• When you make a mistake, they make special tools to fix the mistake. Confidence restored.
• The time you spend when something does not fit correctly, is equal to six times more that it would have taken if you would have spent more time mocking up the build.
• 46-year-old engine covers and header can get really shiny. I tangled with the four polishing wheels of death often and for extended periods.
• What do you think about making it an 836? Yup – how does that work.
• Check in with Eric in Amsterdam – decide to adapt the bike to a wetsump. Optimum triangle openness achieved.
• The third time was the charm for the hoop and the integrated taillight holes.
• Grind, weld, jb weld fill, sand, sand, repeat… powdercoat.
• It was always great to get deliveries: Keinhin CR31s, Big Bore kit, Web Racing cam. Kind of like presents, but I paid for them.
It was all rolling right along, put in the hours with some guidance and you keep moving forward.
• Learned of the Handbuilt show and the Flying Tiger team thought the bike could be accepted. I now had a goal.
• Deadlines always make the focus clearer and decisions more decisive. In the zone.
• Had a pivotal moment – I decided to design something I was passionate about and not play it safe with a Honda paint job.
• Got inspiration from Bauhaus prints, merged it with a three-daughter family concept and came up with the logo.
• Paid homage to the Japanese heritage of the bike – and my growing philosophy – with the inclusion of two Japanese characters 進撃 (shingeki) meaning ‘attack life’.
• Paint was a brainstorm with Eric and James Fawcett of @slipstreamcreations. The scheme and logo accentuate the motor cylinder angle and flow. I had my broad concept, but make sure the talented people have room.
• Seat was done by Rich Phillip of @richphillipsleather and the incorporation of the three-circle logo was all him. I saw it for the first time when he posted it on Instagram. He did ask me if I was just going to let him do his thing… pause… okay?
• Three circle details were planned throughout to create balance.
• We argued over the faded red (pink) fork caps. I thought they gave it character.
• Six months had passed, and it was time to go back to work where I had talent already – money, insurance – semi-important stuff.
• Did not think Handbuilt was going to happen and then it did. – WTF. Probably helped by the reputation of Eric and the shop. 98% of the components were done so ten days to assemble the bike from the ground up. I had to take time off work….awkward.
• Eric, Dan and I put in some long hours. What a team. The plan was to leaving on Wednesday at 8pm to drive through to Austin for bike registration.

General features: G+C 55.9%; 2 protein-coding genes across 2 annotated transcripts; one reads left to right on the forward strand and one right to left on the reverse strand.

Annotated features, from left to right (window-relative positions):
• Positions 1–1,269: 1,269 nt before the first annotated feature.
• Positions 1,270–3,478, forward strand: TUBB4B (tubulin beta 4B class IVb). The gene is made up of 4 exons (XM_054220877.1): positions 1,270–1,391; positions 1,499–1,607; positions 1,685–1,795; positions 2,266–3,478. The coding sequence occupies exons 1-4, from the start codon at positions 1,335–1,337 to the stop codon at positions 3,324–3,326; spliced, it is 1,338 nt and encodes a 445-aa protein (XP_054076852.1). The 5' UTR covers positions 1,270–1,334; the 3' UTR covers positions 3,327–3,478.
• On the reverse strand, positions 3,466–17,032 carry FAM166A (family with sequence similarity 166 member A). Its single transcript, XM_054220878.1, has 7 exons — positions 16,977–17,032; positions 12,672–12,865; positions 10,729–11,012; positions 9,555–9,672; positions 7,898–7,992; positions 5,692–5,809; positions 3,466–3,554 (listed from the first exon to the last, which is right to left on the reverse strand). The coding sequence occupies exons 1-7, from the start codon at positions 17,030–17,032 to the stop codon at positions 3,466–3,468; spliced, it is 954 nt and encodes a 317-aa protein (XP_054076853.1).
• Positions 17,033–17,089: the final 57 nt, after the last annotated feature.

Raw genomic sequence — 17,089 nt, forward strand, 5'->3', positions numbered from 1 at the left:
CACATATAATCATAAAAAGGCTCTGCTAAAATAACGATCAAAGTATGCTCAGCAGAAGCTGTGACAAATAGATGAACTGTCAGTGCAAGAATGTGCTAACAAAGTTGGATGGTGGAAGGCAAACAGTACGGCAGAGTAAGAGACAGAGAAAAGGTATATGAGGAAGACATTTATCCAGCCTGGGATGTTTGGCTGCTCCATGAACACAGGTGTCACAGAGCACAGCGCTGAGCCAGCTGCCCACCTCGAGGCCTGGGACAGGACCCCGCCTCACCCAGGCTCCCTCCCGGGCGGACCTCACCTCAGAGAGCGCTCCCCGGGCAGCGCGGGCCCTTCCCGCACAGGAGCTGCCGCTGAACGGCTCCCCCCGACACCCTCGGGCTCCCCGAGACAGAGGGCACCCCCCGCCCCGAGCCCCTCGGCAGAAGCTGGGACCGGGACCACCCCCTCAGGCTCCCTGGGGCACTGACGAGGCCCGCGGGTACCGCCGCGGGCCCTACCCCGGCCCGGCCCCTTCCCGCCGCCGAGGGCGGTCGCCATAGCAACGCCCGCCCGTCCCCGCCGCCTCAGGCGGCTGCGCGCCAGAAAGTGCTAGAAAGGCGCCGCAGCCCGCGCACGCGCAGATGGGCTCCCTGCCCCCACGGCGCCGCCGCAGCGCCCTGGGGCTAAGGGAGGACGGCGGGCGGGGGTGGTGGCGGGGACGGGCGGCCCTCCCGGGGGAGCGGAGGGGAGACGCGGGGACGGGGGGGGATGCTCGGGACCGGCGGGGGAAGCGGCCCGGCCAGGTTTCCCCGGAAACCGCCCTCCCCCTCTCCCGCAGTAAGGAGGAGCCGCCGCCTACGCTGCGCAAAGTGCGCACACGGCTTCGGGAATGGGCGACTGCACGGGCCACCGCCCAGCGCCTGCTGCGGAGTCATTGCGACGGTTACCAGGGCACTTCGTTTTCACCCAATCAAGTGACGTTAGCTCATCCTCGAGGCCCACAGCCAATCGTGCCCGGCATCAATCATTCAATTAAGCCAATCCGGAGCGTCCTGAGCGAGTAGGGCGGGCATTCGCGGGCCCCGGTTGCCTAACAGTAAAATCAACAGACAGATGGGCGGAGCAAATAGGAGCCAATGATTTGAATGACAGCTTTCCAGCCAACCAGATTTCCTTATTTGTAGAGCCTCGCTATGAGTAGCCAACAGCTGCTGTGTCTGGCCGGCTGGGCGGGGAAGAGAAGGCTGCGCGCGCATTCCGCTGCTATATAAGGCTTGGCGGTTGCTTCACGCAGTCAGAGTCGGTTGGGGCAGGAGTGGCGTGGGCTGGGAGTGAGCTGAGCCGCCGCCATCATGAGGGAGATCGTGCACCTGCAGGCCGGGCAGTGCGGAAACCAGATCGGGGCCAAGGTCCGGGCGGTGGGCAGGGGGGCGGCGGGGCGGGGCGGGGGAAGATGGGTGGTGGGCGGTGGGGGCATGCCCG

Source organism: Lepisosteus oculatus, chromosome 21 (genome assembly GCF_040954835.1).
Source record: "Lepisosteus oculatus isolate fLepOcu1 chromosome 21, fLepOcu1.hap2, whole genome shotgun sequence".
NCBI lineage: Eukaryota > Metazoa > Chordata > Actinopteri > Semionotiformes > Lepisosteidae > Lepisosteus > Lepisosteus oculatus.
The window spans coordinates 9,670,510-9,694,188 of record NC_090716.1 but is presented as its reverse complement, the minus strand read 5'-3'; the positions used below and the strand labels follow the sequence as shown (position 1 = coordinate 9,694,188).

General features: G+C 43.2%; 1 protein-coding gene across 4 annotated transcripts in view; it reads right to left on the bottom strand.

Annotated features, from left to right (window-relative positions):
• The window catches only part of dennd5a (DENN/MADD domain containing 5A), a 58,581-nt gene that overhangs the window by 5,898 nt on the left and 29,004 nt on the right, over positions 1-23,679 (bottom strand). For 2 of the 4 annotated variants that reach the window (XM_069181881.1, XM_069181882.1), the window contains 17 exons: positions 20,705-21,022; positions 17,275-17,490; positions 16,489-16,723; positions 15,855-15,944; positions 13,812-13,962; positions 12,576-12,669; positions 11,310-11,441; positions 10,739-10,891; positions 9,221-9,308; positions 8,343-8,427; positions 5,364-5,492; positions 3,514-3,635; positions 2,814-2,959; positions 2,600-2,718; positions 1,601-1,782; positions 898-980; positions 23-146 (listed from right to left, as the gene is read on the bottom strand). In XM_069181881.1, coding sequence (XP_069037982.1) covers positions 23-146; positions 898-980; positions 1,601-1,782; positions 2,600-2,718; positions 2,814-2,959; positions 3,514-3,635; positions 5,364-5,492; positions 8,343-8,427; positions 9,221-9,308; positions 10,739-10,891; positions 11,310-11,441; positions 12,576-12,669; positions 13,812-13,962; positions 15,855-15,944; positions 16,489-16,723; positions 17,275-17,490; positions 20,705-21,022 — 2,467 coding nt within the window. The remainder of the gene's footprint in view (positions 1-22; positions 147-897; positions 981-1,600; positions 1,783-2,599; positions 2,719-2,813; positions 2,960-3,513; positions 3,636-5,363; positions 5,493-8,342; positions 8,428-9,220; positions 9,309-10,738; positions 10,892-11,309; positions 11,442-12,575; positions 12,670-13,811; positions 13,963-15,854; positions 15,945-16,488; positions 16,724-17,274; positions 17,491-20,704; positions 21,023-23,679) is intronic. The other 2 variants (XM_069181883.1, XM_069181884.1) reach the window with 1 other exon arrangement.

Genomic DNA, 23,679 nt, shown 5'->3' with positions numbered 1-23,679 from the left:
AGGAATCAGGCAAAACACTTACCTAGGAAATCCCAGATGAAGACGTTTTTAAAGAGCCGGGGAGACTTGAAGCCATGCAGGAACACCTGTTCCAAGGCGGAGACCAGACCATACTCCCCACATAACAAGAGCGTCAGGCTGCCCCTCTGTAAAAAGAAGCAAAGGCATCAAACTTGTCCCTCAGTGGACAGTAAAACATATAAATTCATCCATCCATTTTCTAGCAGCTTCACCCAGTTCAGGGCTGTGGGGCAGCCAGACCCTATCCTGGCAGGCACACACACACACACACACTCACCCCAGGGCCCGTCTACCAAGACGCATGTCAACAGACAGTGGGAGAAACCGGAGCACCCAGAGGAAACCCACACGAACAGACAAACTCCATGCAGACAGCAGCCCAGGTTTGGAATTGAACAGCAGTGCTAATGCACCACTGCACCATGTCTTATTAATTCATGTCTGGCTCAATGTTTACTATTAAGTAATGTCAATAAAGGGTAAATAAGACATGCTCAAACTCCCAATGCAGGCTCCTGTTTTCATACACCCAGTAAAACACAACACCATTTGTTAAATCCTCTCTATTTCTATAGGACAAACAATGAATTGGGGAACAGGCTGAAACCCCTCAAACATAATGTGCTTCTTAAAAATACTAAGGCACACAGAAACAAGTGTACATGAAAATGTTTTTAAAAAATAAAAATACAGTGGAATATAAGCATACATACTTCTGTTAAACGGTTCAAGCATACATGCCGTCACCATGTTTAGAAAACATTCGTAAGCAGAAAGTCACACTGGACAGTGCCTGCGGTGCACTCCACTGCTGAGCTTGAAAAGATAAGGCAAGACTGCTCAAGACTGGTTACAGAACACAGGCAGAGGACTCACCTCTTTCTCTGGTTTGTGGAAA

• A couple of audibles – Had a conventional headlight ready to go, it did not look right, so a number plate was the plan. T-minus 4 days to leave for Austin. Grab some aluminum, call James to see if he has time to do the paint, source LED lights – closed on Sundays…ugh.
• Final day, get the painted number plate – perfection, assemble, finalize small details with the cables and electrical – 7:30pm and off the lift. The bike was born.
The experience at the Handbuilt show and some other shows last year has been life changing as I continue my mid-life evolution. I have met incredible people in and around the bike building world and they could not have more kind, encouraging and inspiring — non-judgmental, open to others perspective, fan of craftmanship on two wheels, understanding of the journey. I appreciate my new motorcycle brothers and sisters and the relationships I have developed along the way as I continue building. – Attack Life. 進撃
Full Builder Interview: Brent Becker
• Please tell us a bit about yourself, your history with motorcycles, and your workshop.
Rider not a builder through the years. Started riding in college, took a break and got back into it at 30. I work out of the Flying Tiger Motorcycles shop in Maplewood, MO and have the guidance and support of the owner Eric Bess and head mechanic, Dan Murphy.
• What’s the make, model, and year of the bike?
Honda CB750K 1973.
• Why was this bike built?
Personal project. A fortunate journey that the universe aligned for.
• What was the design concept and what influenced the build?
Cafe racer concept, old school meets performance, clean-clean-clean, developed a personalized paint scheme and logo. Three Daughter Moto.
• What custom work was done to the bike?
Complete resto/ mod. Frame modification with customer hoop. GSX-R1000 from forks, Cognito Moto triples and front hub, Motor casing was split, big bore kit with Web Racing cam, valves honed, Keihin CR31 carbs, CB400 tank, custom seat, motogadget electronics, custom paint, crossover 4-into-2 exhaust.
• Does the bike have a nickname?
The nickname started as “Chuck Norris” for a variety of reason, but really no explanation needed! It has become the “Three Daughter CB” following the creation of the bike logo family focus.
• Can you tell us what it’s like to ride this bike?
Light, fast and kick ass. The updated suspension and braking was critical to be able to enjoy the added performance.
• Was there anything done during this build that you are particularly proud of?
Everything. I joked that each day I set a personal record for restoring a custom motorcycle. I finished it.